That being said, you can approximate this with some effort (though it is not pretty). Here is one approach:

loadMacros( "PGstandard.pl", "PGML.pl", "unionTables.pl", ); $a = 1; $b = 2; $FRAC = PGML::Format2("[``\frac{1}{2}``]"); $F_ANS = PGML::Format2(<<END_PGML); >> [__________]{$a} << >> ------------{6em}{1px} << >> [__________]{$b} << END_PGML; TEXT( BeginTable(), Row([$FRAC," = ",$F_ANS],separation=>10), EndTable() );This uses two answer blanks with a horizontal rule between them to form the fraction. These are created using the PGML formatter, so that you can use PGML to specifiy that (it handles the centering and the creation of the answer rules and blanks).

But you need to use a table to lay out the expression containing the original fraction and the equal sign along with the anwer-blank fraction in order to get everything to align properly. PGML doesn't currently have any syntax for creating a table, so we use plain or `TEXT()`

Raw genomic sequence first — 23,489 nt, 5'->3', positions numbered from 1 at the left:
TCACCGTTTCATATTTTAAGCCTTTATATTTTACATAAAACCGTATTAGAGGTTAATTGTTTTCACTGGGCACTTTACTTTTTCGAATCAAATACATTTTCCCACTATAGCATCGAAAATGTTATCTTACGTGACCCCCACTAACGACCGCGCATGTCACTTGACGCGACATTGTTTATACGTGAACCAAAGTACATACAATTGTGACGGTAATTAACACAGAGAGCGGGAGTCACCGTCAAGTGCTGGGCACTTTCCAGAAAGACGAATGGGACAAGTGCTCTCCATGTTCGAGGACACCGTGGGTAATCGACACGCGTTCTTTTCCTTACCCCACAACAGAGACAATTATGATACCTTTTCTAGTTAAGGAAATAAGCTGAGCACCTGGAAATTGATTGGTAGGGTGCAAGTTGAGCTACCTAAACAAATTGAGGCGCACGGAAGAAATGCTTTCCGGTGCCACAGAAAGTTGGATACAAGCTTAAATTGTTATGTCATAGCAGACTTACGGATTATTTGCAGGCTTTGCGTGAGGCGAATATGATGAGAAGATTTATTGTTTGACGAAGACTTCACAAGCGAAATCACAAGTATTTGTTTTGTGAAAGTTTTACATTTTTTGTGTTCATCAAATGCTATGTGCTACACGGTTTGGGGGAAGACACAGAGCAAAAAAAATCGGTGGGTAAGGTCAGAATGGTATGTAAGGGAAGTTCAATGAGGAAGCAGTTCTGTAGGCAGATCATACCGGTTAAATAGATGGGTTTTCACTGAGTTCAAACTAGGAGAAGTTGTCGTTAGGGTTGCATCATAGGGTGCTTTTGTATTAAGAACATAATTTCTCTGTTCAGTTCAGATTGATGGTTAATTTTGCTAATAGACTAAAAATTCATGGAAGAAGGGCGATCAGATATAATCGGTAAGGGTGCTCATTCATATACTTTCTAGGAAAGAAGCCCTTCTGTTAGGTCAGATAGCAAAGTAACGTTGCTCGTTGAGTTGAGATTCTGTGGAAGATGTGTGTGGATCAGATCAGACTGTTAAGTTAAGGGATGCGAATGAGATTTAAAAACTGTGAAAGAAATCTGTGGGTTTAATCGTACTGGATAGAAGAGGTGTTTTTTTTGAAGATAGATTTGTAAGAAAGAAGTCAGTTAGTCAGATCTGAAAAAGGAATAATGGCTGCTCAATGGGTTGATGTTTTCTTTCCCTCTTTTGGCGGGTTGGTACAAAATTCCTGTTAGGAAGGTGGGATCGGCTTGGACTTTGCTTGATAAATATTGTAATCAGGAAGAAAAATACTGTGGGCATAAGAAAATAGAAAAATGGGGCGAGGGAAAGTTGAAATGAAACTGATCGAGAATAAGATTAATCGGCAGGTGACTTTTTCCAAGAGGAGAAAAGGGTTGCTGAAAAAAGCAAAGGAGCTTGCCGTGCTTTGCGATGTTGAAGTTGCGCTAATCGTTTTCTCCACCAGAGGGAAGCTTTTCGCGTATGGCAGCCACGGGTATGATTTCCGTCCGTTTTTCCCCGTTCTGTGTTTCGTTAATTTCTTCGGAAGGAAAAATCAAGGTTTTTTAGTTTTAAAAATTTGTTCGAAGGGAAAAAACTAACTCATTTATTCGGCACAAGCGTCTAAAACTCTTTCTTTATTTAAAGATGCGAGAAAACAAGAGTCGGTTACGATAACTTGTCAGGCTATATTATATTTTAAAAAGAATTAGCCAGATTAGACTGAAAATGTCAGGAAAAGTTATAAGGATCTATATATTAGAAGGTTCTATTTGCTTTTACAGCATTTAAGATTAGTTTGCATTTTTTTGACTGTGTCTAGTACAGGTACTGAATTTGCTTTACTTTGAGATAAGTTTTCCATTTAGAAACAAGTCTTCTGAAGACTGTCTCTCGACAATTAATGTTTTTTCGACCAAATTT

to do that. So that is not as pretty as you would like.

Tabling should be added to PGML, but I never worked that all out.

Note that with this approach the student will have to enter the fraction using the exact same numerator and denominator that you did. So they could not enter 3/6 and be marked correct for an answer of 1/2. (Unless you used a MultiAnswer object.)

It would be nice if the MathObject's Fraction class would have its ans_array method produce this type of layout so that you could get it easily, and the answers from the two blanks would be properly treated as a fraction.

Davide